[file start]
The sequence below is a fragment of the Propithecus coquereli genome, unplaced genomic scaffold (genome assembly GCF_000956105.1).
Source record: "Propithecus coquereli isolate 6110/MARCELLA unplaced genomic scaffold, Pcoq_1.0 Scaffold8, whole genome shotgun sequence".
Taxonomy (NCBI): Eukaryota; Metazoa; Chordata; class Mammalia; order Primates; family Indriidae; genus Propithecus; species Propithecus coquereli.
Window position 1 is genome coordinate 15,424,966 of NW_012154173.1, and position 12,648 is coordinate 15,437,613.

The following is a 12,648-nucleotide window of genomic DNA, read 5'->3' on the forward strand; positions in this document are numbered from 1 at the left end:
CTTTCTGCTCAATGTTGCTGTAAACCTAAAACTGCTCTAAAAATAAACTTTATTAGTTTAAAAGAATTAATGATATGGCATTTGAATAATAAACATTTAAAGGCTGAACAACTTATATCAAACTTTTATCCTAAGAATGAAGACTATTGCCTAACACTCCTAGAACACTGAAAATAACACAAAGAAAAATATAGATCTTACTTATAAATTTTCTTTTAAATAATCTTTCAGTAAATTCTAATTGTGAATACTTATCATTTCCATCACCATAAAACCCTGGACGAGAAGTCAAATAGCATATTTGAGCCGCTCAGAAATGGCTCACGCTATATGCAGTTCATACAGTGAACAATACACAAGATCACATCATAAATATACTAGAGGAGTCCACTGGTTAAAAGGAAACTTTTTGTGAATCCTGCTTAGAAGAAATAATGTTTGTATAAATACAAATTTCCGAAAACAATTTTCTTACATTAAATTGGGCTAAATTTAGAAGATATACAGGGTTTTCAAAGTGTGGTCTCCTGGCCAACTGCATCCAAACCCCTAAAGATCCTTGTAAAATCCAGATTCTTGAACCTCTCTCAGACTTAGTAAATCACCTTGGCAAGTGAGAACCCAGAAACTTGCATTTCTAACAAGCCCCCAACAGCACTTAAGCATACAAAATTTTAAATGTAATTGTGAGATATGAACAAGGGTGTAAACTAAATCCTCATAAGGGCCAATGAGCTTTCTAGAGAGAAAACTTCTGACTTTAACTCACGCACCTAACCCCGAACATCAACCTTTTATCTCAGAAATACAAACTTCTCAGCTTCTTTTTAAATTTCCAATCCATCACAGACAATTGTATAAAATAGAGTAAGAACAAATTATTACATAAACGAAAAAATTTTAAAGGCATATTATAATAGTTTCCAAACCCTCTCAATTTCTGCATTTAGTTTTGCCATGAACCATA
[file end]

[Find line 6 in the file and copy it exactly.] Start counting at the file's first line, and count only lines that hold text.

CTTTCTGCTCAATGTTGCTGTAAACCTAAAACTGCTCTAAAAATAAACTTTATTAGTTTAAAAGAATTAATGATATGGCATTTGAATAATAAACATTTAAAGGCTGAACAACTTATATCAAACTTTTATCCTAAGAATGAAGACTATTGCCTAACACTCCTAGAACACTGAAAATAACACAAAGAAAAATATAGATCTTACTTATAAATTTTCTTTTAAATAATCTTTCAGTAAATTCTAATTGTGAATACTTATCATTTCCATCACCATAAAACCCTGGACGAGAAGTCAAATAGCATATTTGAGCCGCTCAGAAATGGCTCACGCTATATGCAGTTCATACAGTGAACAATACACAAGATCACATCATAAATATACTAGAGGAGTCCACTGGTTAAAAGGAAACTTTTTGTGAATCCTGCTTAGAAGAAATAATGTTTGTATAAATACAAATTTCCGAAAACAATTTTCTTACATTAAATTGGGCTAAATTTAGAAGATATACAGGGTTTTCAAAGTGTGGTCTCCTGGCCAACTGCATCCAAACCCCTAAAGATCCTTGTAAAATCCAGATTCTTGAACCTCTCTCAGACTTAGTAAATCACCTTGGCAAGTGAGAACCCAGAAACTTGCATTTCTAACAAGCCCCCAACAGCACTTAAGCATACAAAATTTTAAATGTAATTGTGAGATATGAACAAGGGTGTAAACTAAATCCTCATAAGGGCCAATGAGCTTTCTAGAGAGAAAACTTCTGACTTTAACTCACGCACCTAACCCCGAACATCAACCTTTTATCTCAGAAATACAAACTTCTCAGCTTCTTTTTAAATTTCCAATCCATCACAGACAATTGTATAAAATAGAGTAAGAACAAATTATTACATAAACGAAAAAATTTTAAAGGCATATTATAATAGTTTCCAAACCCTCTCAATTTCTGCATTTAGTTTTGCCATGAACCATA